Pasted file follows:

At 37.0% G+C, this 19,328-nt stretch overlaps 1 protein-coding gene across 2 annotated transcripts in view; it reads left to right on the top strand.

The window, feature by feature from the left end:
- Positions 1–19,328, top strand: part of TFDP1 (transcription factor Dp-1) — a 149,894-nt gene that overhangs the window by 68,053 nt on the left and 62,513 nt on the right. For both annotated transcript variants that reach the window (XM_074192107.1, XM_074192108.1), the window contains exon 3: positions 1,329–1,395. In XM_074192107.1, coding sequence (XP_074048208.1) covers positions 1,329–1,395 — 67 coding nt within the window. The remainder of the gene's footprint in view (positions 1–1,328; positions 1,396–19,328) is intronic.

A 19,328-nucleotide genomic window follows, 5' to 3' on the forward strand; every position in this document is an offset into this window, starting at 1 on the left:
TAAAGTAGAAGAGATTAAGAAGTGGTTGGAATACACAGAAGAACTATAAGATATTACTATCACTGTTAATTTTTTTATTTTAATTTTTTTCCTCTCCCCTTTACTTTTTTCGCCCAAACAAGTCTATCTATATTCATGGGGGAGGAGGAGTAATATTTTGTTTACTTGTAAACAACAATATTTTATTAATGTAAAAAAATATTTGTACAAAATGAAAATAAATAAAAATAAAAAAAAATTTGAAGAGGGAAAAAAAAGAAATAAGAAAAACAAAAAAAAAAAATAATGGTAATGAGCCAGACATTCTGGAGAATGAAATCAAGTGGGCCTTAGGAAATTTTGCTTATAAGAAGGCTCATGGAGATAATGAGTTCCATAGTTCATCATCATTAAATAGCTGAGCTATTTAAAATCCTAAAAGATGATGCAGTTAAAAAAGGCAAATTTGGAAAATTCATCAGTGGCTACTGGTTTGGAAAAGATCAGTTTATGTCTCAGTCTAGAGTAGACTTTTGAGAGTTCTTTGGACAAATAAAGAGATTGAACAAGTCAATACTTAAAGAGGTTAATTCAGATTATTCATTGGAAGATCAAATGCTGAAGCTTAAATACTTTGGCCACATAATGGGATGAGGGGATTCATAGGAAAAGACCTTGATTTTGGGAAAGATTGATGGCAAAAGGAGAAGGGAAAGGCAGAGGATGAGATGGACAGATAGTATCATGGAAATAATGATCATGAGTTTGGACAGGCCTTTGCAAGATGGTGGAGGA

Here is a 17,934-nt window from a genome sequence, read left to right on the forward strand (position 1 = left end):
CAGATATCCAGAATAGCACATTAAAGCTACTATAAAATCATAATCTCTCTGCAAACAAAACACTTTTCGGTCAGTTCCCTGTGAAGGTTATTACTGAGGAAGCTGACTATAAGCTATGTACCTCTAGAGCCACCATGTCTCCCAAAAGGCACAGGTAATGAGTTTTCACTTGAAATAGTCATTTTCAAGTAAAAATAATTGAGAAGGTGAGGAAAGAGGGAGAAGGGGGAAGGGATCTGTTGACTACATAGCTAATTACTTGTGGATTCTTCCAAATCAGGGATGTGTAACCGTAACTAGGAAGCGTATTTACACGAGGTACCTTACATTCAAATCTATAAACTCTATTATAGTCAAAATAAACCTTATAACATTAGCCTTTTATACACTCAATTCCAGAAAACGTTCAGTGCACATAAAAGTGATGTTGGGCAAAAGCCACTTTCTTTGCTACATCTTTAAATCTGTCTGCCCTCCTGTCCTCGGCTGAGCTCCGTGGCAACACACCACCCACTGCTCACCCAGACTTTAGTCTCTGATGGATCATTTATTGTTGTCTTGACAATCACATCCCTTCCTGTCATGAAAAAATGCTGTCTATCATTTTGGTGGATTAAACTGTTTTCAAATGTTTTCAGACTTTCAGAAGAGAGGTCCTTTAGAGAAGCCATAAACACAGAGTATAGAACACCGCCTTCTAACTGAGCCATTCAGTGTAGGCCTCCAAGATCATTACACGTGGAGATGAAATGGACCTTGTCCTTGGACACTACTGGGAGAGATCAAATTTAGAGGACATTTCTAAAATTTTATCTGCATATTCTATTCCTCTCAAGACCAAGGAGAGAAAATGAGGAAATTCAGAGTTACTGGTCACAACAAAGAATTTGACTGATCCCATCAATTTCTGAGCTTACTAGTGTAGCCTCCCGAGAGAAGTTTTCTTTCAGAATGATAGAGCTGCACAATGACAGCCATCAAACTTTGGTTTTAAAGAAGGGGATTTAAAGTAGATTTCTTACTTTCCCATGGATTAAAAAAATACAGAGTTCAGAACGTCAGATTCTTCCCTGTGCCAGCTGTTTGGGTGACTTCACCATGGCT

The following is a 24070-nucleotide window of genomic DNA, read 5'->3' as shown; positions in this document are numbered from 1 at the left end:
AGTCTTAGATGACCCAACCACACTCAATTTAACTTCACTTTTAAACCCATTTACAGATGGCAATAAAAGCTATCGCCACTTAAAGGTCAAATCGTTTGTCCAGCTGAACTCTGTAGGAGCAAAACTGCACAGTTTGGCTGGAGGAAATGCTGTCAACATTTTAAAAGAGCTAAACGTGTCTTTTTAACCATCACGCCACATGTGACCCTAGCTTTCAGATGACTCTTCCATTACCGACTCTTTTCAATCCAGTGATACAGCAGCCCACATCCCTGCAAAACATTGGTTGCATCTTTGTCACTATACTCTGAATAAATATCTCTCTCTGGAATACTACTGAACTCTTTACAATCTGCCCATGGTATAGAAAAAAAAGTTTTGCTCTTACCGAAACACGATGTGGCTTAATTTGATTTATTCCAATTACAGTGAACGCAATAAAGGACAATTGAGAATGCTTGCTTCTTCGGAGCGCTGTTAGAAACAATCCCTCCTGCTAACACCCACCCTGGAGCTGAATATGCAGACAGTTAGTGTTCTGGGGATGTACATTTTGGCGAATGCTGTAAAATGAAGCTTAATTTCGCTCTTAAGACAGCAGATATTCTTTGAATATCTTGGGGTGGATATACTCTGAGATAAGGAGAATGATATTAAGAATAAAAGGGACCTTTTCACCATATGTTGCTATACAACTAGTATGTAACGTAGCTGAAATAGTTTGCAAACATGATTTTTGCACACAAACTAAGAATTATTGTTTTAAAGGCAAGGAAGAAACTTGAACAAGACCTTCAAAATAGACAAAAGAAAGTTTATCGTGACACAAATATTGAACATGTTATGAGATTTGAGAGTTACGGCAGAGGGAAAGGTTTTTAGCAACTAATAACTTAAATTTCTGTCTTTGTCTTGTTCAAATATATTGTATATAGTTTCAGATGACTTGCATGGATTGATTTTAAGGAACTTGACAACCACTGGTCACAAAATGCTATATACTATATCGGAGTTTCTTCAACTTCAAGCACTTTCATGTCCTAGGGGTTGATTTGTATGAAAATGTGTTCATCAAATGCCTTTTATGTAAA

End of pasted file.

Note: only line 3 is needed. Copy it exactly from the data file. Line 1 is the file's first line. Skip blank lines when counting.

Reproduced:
- Positions 1–19,328, top strand: part of TFDP1 (transcription factor Dp-1) — a 149,894-nt gene that overhangs the window by 68,053 nt on the left and 62,513 nt on the right. For both annotated transcript variants that reach the window (XM_074192107.1, XM_074192108.1), the window contains exon 3: positions 1,329–1,395. In XM_074192107.1, coding sequence (XP_074048208.1) covers positions 1,329–1,395 — 67 coding nt within the window. The remainder of the gene's footprint in view (positions 1–1,328; positions 1,396–19,328) is intronic.